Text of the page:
Erinn McGurn runs both her nonprofit, SCALEAfrica, and her traditional architecture firm, SCALEStudio, from the same loft in the Flatiron district of Manhattan.
SCALEAfrica's first project was building a classroom in Chiutika Village in Mfuwe, Zambia. The nonprofit recently completed two teacher housing buildings for the same school. Clear corrugated panels shade the outdoor veranda.
The soil under the slab was compacted by hand by pouring concrete into a paint bucket and stamping the entire footprint until level and compacted.
The walls are concrete block formed on site with block moulds (mixture of locally sourced Chilanga cement and river sand).
"[W]e take a global view that the quality of the teachers (and the ability to retain them) is central to everyone's success and that they are a critical part of the school and local community," SCALEAfrica says on its website. "They need to be supported and, at a minimum, offered humane living conditions in order to be effective."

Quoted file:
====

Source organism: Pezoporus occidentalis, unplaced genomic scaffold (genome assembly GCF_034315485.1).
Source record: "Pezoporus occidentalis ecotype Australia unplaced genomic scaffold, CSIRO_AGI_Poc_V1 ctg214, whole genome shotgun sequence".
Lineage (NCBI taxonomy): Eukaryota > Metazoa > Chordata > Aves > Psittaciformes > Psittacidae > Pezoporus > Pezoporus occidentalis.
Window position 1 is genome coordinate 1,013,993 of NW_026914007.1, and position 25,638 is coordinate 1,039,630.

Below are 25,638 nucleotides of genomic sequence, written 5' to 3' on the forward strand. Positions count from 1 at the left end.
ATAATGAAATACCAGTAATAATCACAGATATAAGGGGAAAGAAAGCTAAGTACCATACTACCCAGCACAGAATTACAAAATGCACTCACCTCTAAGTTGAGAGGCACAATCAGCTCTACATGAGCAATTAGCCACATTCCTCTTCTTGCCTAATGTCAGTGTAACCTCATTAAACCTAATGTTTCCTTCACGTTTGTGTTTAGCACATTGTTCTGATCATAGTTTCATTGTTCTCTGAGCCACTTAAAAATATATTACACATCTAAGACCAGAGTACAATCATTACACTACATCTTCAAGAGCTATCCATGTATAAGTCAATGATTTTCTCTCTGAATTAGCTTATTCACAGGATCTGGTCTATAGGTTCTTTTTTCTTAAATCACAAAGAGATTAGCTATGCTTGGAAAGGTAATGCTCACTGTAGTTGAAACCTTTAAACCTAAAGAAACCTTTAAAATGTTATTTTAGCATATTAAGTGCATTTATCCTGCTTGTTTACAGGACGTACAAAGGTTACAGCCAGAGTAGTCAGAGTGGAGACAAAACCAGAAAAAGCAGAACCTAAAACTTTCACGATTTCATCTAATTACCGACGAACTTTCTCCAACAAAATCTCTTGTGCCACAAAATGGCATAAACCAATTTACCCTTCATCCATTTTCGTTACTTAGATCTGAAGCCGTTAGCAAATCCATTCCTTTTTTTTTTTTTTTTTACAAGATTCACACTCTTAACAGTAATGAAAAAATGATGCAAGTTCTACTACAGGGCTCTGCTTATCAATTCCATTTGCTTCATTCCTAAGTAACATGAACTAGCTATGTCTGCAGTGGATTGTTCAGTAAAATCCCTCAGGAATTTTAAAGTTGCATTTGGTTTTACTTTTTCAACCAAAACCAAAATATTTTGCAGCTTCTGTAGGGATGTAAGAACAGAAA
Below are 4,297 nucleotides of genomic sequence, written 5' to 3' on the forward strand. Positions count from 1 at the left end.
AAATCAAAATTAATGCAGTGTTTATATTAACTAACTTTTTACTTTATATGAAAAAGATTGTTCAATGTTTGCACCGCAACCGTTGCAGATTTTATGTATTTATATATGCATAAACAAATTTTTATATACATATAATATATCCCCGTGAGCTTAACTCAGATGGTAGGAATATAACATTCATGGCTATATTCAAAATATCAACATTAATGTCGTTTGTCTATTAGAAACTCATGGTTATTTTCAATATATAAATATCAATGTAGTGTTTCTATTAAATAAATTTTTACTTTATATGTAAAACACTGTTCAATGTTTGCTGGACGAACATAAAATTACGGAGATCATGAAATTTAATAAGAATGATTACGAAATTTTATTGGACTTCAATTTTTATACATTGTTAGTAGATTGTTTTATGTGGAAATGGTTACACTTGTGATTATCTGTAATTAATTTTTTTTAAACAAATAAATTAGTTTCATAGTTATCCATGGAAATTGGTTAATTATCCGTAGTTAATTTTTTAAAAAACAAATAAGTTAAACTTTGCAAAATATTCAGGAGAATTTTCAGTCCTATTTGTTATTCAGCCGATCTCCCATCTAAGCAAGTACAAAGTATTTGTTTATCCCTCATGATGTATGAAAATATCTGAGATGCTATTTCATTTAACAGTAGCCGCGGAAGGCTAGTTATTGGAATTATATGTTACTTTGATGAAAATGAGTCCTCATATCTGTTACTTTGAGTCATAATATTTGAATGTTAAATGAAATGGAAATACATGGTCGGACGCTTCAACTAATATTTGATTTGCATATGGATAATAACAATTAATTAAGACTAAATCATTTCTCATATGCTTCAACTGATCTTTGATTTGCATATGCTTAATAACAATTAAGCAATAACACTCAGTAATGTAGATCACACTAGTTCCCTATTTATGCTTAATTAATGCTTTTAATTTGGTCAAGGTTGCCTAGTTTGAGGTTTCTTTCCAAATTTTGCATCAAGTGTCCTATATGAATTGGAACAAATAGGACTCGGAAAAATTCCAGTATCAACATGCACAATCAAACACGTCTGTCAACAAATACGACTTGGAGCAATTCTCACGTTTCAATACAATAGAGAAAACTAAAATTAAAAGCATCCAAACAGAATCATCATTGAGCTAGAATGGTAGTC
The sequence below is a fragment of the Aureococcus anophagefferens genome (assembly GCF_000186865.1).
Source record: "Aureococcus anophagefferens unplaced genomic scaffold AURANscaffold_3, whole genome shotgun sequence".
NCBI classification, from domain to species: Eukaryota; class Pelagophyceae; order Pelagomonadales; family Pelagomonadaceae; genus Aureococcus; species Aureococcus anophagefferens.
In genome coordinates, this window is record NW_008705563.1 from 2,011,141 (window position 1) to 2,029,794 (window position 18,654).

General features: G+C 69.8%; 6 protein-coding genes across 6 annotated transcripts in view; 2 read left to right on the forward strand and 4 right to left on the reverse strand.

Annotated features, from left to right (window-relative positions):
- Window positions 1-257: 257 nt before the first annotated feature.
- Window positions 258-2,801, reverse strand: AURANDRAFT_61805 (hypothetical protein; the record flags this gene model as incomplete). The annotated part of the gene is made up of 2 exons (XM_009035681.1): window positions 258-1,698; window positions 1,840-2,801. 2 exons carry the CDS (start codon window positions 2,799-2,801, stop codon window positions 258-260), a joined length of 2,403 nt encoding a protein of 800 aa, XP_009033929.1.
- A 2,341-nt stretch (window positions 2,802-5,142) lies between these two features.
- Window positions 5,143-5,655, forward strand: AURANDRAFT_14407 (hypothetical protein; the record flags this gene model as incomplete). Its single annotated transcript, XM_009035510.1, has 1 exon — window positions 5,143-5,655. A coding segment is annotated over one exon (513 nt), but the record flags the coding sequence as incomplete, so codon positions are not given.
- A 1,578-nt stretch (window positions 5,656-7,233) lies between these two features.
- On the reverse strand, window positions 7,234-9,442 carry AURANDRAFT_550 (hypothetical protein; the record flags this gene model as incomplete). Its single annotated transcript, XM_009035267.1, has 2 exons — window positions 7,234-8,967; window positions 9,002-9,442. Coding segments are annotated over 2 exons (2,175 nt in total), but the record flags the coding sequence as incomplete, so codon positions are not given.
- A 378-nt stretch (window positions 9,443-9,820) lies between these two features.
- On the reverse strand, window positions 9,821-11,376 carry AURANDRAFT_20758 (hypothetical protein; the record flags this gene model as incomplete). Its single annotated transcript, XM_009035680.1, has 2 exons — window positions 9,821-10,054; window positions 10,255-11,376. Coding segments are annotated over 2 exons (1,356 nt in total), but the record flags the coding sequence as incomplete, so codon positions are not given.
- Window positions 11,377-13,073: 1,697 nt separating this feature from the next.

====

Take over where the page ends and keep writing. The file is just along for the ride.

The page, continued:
Each house has three bedrooms, a living and dining space, and a pantry-utility area. The houses allow for solar panels to be mounted on the roof.
The new teacher housing is located north of the main classroom courtyard. The housing that it replaced was a mix of crumbling ranch houses, mud brick huts, and concrete block shells with leaking roofs.
A variety of windows, sized to address the angle of the sun, adequately daylight the rooms without contributing to heat gain. A band of clerestory windows filters light through a dried sugar-cane screen.
A single pitch roof encourages breezes through the lower windows and out through the clerestory to provide cooling air through the spaces.